It’s embarrassing for me to admit, but I didn’t know what the Templeton Foundation was before Br. Guy invited me to write for Sacred Space Astronomy. Since then, not only have I been thankful the Foundation offered the Vatican Observatory a grant to help make this blog possible, but exploring the mission of the Foundation and learning about those who have received the prestigious Templeton Prize has helped me grow as a priest, a theologian, and a person. Here is a brief video explaining the mission of the Templeton Foundation.
Recently, a good friend sent me a link from Word of Fire Ministries announcing they have received a major grant from the Templeton Foundation to create programs in faith and science. Of the many wonderful reasons for me to follow Word on Fire’s work in this area, the ultimate reason is rather personal: Bishop Robert Barron was one of my professors when I was in seminary. Bishop Barron, then Fr. Barron when I was in seminary, was always regarded as one of the most engaging professors amid a stacked academic faculty. Looking back, I am humbled to have been taught by intellects of the highest caliber such as Bishop Barron, the late Fr. Edward T. Oakes, Dr. David Fagerberg, Dr. C. Colt Anderson, Sr. Sara Butler, Deacon Owen Cummings, and many more. Combine this with the pride I feel for friends who are doing great things in the Church, such as Fr. John Kartje (aka “astro-priest”) who also received a Templeton Grant to help develop Science courses for seminaries, and it becomes obvious that I have little to complain about and much to give thanks for in my life.
These amazing women and men have helped me become the man and priest I am today. In that spirit, I wanted to thank all the mentioned people along with those unnamed that have helped shape my life. And thank you to Br. Guy and the Templeton Foundation for making the gift of writing for Sacred Space Astronomy possible!
Some of you may think, “So, do you have an inside scoop as to what Word on Fire is going to produce?” Nope, not a clue. The last time I had a long conversation with Bishop Barron was a few years back when I flew to California to make some videos for the Vatican Observatory Foundation as part of Sacred Space Astronomy’s grant from the Templeton Foundation. I am, however, very excited to see the summary of projects coming in faith and science that Word on Fire is going to produce. Here is an excerpt from their press release.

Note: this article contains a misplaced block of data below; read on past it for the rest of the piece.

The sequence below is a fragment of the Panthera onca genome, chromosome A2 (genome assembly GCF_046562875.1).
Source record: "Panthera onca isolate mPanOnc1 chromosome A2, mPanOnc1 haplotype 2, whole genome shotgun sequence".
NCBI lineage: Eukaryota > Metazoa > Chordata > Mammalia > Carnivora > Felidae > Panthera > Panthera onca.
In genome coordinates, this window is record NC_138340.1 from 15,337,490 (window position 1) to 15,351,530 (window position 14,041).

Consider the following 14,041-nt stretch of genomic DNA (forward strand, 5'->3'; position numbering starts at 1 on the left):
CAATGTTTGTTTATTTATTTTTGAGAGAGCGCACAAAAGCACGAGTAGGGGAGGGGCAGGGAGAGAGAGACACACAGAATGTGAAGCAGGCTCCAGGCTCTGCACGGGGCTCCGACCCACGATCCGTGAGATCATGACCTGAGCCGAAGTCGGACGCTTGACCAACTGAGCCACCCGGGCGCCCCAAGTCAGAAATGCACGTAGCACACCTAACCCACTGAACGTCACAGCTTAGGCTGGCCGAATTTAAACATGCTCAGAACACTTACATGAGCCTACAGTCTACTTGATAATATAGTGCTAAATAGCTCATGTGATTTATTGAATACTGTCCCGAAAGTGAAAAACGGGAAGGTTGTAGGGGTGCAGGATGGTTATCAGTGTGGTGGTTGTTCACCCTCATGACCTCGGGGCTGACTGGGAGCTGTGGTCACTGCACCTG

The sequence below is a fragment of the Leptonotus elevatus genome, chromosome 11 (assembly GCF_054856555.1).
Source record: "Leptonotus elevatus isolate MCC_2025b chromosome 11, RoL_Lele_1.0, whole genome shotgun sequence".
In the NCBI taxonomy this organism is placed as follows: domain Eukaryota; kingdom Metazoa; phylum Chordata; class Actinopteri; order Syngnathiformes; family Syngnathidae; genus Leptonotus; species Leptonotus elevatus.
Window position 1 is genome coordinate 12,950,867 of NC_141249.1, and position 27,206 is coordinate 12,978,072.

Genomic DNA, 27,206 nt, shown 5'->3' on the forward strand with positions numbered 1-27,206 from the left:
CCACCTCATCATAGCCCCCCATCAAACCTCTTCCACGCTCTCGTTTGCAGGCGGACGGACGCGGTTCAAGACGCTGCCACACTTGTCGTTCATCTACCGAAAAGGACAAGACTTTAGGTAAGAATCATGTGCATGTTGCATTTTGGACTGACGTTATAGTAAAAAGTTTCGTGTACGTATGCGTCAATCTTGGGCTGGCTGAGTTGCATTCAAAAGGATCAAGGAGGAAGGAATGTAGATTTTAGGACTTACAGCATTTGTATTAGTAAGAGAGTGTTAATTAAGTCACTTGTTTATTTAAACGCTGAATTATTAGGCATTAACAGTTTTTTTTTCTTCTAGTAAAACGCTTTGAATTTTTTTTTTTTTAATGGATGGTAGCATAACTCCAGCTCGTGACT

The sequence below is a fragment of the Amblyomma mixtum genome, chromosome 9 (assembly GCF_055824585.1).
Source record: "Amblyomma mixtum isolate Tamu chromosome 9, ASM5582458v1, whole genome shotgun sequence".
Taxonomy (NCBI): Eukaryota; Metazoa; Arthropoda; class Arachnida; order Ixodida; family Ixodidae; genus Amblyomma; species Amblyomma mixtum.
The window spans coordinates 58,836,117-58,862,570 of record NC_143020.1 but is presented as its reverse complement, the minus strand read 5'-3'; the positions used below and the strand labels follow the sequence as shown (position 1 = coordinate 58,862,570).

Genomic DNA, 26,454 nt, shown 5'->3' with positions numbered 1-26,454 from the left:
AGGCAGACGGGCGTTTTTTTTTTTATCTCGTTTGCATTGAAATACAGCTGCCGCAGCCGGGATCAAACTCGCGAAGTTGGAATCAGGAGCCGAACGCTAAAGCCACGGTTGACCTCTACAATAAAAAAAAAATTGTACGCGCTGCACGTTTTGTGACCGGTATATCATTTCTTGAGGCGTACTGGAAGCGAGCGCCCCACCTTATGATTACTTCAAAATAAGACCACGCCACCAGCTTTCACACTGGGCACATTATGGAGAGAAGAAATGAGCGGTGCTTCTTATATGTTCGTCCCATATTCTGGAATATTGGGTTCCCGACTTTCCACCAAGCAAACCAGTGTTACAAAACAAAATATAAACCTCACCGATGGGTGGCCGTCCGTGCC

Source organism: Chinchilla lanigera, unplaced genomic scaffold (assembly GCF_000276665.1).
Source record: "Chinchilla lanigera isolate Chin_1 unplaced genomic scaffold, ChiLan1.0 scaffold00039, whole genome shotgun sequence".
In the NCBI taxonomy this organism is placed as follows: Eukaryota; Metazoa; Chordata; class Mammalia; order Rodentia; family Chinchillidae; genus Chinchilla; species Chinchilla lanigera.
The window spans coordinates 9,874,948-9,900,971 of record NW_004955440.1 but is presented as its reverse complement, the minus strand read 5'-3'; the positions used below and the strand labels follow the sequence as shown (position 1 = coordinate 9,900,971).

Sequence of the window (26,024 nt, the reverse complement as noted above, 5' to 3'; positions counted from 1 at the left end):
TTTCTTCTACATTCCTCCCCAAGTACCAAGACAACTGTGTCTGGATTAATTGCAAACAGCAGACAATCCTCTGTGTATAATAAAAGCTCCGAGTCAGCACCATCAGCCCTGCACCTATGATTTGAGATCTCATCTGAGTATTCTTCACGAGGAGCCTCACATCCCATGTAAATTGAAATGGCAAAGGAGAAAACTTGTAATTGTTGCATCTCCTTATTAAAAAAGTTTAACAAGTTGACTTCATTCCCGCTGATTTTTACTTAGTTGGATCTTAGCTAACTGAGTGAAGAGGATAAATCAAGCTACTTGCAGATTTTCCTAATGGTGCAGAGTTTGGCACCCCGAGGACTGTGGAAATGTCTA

First, the Word on Fire Institute will offer a series of video courses from prestigious physicists, astrophysicists, biologists, and theologians to establish a Faith/Science educational track for the 15,000 members of the Institute. The courses will be supplemented by a highly publicized digital summit.
Second, the Institute will host a formal colloquium featuring top scientists, theologians, philosophers, and popular-culture influencers to discuss various aspects of faith and science. This colloquium will draw thousands of attendees and feature live-streamed keynote addresses and breakout sessions.
Finally, Word on Fire will create a series of original videos to highlight and address the most common misconceptions about the incompatibility of faith and science. These will be freely accessed and publicly shared. (Click here for the full press release)
In light of this, I would like to congratulate Bishop Barron and the Word of Fire Institute for receiving this grant from the Templeton Foundation. I can’t wait to see and share what will come from this blessing!
As a review, here are some pieces I have written in the past in regard to the Templeton Foundation, resources from other groups that the Foundation has supported, and some past Templeton Prize winners. Enjoy and happy Monday!
Rabbi Sacks – Embracing the need for faith and science: How not to read the story of the “Doubting Thomas” (This link contains a MUST SEE documentary of Rabbi Sacks that includes a fascinating interview with Richard Dawkins)
Some outlines I put togethers with resources from the AAAS and Fr. Kartje